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Random energy models for interactions and dynamics in the immune response to viruses, vaccines, and cancer

Deem, MW (Rice)
Tuesday 22 June 2004, 10:00-11:00

Seminar Room 1, Newton Institute


The adaptive vertebrate immune system is a wonder of modern evolution. Under most circumstances, the dynamics of the immune system is well-matched to the dynamics of pathogen growth during a typical infection. Some pathogens, however, have evolved escape mechanisms that interact in subtle ways with the immune system dynamics. In addition, negative interactions the immune system, which has evolved over 400 000 000 years, and vaccination, which has been practiced for only 200 years, are possible. For example, vaccination against the flu can actually increase susceptibility to the flu in the next year. As another example, vaccination against one of the four strains of dengue fever typically increases susceptibility against the other three strains. Immunodominance also arises in the immune system control of nascent tumors--the immune system recognizes only a small subset of the tumor specific antigens, and the rest are free to grow and cause tumor growth.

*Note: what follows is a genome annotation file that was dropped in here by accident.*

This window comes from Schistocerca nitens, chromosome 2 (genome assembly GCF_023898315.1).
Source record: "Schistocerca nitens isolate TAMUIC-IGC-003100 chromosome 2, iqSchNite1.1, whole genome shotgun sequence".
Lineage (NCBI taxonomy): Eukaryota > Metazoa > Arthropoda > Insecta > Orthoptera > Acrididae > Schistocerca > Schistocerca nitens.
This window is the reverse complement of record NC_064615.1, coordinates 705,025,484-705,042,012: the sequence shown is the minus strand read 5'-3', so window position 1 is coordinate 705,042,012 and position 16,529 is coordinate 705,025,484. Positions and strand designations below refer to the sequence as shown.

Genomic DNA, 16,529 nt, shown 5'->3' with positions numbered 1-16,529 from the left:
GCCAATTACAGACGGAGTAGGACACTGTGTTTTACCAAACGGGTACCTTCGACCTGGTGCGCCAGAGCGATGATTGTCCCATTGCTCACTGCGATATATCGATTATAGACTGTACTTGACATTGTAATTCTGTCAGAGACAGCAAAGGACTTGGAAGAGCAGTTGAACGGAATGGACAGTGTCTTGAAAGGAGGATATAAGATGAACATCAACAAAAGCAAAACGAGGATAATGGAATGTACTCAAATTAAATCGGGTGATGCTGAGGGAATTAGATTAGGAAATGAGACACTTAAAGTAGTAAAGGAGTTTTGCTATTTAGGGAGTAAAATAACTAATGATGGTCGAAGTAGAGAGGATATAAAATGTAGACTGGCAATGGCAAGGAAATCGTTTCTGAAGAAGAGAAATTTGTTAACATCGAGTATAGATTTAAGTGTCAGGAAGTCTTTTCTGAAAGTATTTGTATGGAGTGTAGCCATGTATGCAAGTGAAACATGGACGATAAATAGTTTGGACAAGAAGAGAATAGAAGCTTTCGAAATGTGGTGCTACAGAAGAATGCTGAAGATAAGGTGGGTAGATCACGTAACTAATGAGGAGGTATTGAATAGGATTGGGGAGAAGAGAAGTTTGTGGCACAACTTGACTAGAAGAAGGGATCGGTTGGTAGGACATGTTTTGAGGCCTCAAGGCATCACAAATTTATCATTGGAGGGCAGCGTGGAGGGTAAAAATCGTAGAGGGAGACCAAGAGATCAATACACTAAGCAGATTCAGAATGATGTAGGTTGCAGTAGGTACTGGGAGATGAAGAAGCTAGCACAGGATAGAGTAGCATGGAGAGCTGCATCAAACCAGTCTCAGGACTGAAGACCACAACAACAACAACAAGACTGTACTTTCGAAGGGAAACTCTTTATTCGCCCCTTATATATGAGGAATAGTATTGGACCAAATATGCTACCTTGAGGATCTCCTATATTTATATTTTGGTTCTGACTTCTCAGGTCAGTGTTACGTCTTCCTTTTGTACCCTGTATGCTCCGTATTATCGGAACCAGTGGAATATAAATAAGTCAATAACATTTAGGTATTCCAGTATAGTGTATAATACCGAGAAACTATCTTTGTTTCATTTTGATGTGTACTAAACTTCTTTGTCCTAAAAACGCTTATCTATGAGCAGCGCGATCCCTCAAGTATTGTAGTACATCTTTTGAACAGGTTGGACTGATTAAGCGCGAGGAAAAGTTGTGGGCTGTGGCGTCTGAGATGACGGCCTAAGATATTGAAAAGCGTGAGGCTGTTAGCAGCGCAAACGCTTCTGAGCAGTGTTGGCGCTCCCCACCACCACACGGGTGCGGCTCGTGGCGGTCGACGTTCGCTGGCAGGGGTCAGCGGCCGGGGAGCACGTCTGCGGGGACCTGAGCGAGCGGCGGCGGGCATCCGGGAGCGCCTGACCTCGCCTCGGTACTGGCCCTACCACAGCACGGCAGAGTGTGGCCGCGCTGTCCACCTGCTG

In this talk, I present a physical theory of original antigenic sin and immunodominance. How localization in the immune system leads to the observed phenomena is discussed.

1) M. W. Deem and H. Y. Lee, ``Sequence Space Localization in the Immune System Response to Vaccination and Disease,'' Phys. Rev. Lett. 91 (2003) 068101.

2) J.-M. Park and M. W. Deem, ``Correlations in the T Cell Response to Altered Peptide Ligands,'' Physica A, to appear.


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